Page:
You don't necessarily have to choose between the two paradigms. You can write software with an OO architecture using many functional concepts. FP and OOP are orthogonal in nature.
Take for example C#. You could say it's mostly OOP, but there are many FP concepts and constructs. If you consider Linq, the most important constructs that permit Linq to exist are functional in nature: lambda expressions.
Another example, F#. You could say it's mostly FP, but there are many OOP concepts and constructs available. You can define classes, abstract classes, interfaces, deal with inheritance. You can even use mutability when it makes your code clearer or when it dramatically increases performance.
Many modern languages are multi-paradigm.
As I'm in the same boat (OOP background, learning FP), I'd suggest you some readings I've really appreciated:
Functional Programming for Everyday .NET Development, by Jeremy Miller. A great article (although poorly formatted) showing many techniques and practical, real-world examples of FP on C#.
Real-World Functional Programming, by Tomas Petricek. A great book that deals mainly with FP concepts, trying to explain what they are, when they should be used. There are many examples in both F# and C#. Also, Petricek's blog is a great source of information.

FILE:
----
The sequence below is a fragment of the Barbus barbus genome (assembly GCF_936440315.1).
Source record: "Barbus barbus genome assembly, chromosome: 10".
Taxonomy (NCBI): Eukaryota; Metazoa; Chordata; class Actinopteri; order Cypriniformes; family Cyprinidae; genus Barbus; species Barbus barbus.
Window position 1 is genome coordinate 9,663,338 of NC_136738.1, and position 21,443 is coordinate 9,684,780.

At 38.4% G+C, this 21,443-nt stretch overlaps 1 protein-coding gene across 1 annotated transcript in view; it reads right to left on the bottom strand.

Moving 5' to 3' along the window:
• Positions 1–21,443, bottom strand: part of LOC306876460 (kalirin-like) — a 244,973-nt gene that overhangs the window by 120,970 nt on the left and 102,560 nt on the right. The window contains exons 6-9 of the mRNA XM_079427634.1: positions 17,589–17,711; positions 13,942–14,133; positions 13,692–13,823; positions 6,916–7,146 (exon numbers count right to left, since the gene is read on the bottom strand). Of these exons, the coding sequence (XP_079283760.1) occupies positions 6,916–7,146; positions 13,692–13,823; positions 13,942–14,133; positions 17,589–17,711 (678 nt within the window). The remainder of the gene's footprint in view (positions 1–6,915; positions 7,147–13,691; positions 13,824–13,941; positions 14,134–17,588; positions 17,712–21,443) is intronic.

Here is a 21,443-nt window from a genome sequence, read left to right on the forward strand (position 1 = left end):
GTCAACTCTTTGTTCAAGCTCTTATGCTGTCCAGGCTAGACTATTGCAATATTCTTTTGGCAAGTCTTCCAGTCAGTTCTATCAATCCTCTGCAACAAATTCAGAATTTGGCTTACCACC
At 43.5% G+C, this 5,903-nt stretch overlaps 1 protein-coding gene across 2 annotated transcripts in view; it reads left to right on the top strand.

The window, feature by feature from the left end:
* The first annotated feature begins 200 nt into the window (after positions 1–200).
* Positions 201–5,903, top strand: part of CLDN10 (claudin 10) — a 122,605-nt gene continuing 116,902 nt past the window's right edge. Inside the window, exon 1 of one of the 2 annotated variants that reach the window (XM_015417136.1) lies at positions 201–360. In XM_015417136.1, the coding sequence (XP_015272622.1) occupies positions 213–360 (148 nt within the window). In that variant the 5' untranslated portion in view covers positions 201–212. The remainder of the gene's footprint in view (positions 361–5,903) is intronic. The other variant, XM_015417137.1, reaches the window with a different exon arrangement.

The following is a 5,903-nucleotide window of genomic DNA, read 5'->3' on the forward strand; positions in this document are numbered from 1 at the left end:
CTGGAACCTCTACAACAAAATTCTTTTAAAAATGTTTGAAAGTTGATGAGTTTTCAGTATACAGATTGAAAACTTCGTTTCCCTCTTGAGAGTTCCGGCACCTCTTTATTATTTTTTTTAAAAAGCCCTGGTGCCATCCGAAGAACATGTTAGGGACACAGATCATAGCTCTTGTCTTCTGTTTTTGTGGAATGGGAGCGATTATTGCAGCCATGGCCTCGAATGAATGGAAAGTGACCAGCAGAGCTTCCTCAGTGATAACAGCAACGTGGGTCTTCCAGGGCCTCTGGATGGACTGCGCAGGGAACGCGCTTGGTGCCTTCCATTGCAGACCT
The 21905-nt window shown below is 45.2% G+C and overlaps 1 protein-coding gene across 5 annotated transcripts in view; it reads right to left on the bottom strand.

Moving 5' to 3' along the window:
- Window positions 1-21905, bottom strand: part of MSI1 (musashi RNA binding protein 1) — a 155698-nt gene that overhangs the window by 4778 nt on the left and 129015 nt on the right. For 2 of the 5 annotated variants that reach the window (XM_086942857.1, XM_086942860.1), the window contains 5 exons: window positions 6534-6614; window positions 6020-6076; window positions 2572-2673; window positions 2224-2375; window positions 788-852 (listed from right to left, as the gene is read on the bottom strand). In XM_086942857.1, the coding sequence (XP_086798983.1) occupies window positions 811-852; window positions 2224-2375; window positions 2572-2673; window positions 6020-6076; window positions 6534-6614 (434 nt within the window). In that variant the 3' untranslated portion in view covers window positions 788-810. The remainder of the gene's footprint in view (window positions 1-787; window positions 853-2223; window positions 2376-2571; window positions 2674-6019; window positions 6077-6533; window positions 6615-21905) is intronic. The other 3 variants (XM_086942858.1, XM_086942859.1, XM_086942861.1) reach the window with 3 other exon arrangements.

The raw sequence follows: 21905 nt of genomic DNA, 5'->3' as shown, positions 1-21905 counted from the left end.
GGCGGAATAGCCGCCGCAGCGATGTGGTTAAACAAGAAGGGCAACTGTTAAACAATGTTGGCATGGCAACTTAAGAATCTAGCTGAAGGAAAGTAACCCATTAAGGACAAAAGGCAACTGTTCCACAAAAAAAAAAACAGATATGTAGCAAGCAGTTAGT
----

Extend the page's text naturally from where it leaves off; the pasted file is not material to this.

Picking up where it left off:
I've been mainly exposed to OO programming so far and am looking forward to learning a functional language. My questions are:
- When do you choose functional programming over object-oriented?
- What are the typical problem definitions where functional programming is a better choice?
If you're in a heavily concurrent environment, then pure functional programming is useful. The lack of mutable state makes concurrency almost trivial. See Erlang.
In a multiparadigm language, you may want to model some things functionally if the existence of mutable state is must an implementation detail, and thus FP is a good model for the problem domain. For example, see list comprehensions in Python or std.range in the D programming language. These are inspired by functional programming.